• September 13, 2014 at 12:57 pm —

      I wholeheartedly agree with RogerGLednem, for the majority of people math should be 100% practical and full of problem solving. There should never be a question of how to finish an answer, “where do I round?”, “should that be a decimal or a fraction?” The answer comes from the purpose for the answer. If you are buying lumber for a project knowing the entire board length needed is only a middle step. You need to then figure out the length of boards you can buy and how the cuts fit into those boards. If are building something for real you also need to factor in how many times you will mess up.

      There is also a persistent myth that if you understand math and you are good at math you can do it fast, and you can do it in your head. I am good at math (which I did not realize until college physics when the tests were untimed), but I am slow and methodical. On top of that I cannot for the life of me subtract in my head. God forbid you give me multiple numbers my RAM is not large enough to hold it all, but give me a pencil and paper and I can solve almost any practical problem. Slow and methodical btw comes mostly from the fact that the math I do means something. Rushing through the calculation for the concentration of a solution is a sure fire way of having to make the solution multiple times before you get it right.

      I find beauty in math’s practicality, when you divorce it from reality you cut out its soul. I love the feeling every year when I see so many faces shined with understanding when I teach the concept that in physics a negative number means you were moving backward (or left). Or that when you graph the distance something travel verse the time it takes the slope of that line is velocity.

  2. September 13, 2014 at 12:13 pm —

    I work at a women’s college, so YES there is major math phobia! I was told when I was in grade school that girls are bad at math and ended up being one of the top 5 students in our class in the math classes, and yet I still believed I was bad at math. In addition to that, the teaching of math as Roger says above can be so abstract that it loses student attention rapidly. I have no idea what the best way to teach math would be, but telling girls they are bad at it should probably be avoided!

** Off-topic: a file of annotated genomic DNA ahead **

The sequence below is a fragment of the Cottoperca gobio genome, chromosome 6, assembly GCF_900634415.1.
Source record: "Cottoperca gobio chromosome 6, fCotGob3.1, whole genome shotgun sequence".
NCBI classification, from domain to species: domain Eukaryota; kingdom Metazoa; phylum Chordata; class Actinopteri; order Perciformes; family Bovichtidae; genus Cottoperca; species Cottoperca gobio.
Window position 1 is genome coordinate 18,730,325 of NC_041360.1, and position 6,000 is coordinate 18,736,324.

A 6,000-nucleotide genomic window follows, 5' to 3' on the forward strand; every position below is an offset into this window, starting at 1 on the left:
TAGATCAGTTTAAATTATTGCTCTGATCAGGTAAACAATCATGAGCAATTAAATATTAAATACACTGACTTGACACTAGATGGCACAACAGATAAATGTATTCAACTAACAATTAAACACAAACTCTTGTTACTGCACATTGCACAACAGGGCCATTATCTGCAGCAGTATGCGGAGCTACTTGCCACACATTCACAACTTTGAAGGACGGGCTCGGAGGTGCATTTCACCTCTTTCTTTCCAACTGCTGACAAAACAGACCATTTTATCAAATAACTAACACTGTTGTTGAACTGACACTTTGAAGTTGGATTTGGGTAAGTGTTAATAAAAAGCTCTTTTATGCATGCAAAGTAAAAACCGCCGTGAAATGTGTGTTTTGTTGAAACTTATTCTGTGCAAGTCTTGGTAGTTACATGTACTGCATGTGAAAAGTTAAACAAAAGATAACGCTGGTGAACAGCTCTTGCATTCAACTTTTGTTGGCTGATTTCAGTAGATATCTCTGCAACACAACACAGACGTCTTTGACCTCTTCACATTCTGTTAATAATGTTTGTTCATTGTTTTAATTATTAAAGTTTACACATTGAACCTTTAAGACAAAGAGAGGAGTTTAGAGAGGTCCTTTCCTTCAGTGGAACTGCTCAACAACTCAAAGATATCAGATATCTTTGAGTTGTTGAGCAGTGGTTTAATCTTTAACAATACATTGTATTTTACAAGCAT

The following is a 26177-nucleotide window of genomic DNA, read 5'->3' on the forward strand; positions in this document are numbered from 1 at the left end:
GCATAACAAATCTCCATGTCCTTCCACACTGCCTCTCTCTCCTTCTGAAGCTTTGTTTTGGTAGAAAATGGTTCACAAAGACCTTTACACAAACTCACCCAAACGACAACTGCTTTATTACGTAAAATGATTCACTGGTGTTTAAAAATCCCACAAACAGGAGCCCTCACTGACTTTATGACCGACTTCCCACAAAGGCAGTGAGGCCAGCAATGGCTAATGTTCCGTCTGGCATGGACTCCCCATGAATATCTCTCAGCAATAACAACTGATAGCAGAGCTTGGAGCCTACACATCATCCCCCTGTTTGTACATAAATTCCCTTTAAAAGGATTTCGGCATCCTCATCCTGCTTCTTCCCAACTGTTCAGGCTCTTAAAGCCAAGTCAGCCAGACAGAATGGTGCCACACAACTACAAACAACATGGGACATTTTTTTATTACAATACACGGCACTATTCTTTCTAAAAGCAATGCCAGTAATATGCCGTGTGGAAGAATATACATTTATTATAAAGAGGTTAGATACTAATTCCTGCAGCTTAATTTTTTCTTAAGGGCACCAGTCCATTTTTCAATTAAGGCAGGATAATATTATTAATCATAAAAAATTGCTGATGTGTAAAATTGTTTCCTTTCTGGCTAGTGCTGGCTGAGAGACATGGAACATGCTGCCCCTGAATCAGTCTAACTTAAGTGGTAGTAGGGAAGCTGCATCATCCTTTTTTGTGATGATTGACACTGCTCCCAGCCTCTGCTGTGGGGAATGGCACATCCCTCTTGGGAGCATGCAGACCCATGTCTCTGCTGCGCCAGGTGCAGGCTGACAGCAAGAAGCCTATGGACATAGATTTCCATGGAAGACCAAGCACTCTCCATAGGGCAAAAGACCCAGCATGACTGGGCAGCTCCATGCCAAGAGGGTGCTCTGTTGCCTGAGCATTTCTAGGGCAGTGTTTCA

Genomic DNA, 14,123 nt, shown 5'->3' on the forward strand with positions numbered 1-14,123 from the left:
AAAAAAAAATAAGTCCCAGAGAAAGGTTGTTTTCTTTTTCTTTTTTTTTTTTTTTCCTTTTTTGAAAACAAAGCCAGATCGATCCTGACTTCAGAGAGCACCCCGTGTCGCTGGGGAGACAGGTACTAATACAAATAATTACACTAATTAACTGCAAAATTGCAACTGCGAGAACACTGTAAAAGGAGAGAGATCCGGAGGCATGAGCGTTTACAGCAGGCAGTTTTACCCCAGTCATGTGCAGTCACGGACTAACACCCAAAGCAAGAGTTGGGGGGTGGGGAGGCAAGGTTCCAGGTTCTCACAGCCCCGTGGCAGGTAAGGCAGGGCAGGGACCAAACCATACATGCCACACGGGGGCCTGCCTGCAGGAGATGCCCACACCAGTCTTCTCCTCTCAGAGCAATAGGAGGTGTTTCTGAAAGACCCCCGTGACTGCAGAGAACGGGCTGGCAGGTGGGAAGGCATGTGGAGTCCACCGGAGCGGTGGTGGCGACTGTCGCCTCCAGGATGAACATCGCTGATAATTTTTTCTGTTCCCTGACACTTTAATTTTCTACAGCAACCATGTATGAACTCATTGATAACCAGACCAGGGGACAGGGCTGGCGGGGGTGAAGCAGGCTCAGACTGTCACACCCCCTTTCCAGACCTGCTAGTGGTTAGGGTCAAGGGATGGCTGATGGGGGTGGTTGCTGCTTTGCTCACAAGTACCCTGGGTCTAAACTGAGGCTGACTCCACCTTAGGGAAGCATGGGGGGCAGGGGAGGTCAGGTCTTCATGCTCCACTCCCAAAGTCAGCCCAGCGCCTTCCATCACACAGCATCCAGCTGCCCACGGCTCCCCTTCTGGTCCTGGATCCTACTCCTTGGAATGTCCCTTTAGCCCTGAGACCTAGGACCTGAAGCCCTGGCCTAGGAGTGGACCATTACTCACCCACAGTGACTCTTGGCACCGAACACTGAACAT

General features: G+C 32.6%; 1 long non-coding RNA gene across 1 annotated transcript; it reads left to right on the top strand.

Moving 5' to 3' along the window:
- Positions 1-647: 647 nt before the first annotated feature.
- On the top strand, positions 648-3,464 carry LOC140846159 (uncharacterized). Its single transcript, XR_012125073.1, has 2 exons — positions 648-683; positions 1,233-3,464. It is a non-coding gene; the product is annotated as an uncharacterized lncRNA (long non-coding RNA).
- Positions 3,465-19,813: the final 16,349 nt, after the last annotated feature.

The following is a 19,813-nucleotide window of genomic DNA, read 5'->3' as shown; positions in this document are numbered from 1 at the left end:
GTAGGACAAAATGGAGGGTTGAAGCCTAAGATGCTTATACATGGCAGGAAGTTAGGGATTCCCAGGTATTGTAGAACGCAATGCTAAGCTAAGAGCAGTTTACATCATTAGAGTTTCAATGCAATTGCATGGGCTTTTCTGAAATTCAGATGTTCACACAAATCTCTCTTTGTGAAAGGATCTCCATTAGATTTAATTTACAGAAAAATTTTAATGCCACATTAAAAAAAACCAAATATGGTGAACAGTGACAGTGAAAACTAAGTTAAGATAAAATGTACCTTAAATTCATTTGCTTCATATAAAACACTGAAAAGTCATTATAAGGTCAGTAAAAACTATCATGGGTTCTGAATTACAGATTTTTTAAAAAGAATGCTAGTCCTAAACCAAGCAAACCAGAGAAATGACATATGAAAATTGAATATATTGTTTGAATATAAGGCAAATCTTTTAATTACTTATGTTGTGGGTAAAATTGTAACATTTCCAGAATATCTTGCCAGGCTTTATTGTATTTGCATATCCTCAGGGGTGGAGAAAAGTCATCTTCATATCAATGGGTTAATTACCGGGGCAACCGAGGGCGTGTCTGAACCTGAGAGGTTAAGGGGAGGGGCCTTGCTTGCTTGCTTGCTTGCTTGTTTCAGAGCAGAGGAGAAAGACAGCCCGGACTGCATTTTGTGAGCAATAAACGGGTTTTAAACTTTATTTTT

Science does use math, so no it can’t be left out, and using it in science can provide that context some student might need to see how math works. In my classes I present the math by working the problem (in the appropriate context) on the board then have them practice in groups, often using real data. I basically pretend there is no issue with doing math, I’m assuming they are competent already (and there is a math requirement for several of these classes, though it’s not a stringent as I’d like), and it’s not different from the countless other tasks I have them doing. I’m not sure it’s the best approach, but it seems to work for me.

  3. September 15, 2014 at 10:40 am —

    I can add a few additional reasons for math phobia:

    1. Teachers, especially at the lower grades, who hate and fear math. In the US, at least, children have the same teacher for all subjects up until around 6th or 7th grade, and they aren’t generally selected for being able to teach math.

    2. Math classes that go on to new material without making sure that the students have absorbed, understood, and integrated the old material. I experienced this as a math major in real analysis and in multivariable calculus. I got A’s in both, but didn’t have a clue what was going on until I hit the same material in grad courses and there was enough background for me to make sense of it. (Hint: a lot of real analysis was invented to solve partial differential equations.) Teachers assume that if you got 75% on the test, you know and can use the material, when it usually just means you can spit it back, Eliza-fashion. Also that the kids who flunked it will somehow magically catch up — that’s how our local school district deals with it.

    3. Math education which reframes standard math concepts in incomprehensible forms. I’m a math Ph.D., and I had the devil of a time helping my kids, because I couldn’t make any sense of what they were saying. I remember asking a half-dozen math teachers at my son’s school about a term the math classes were using — “math sentence” — and they couldn’t explain it and mostly didn’t try. (I’m guessing they didn’t understand it, either.)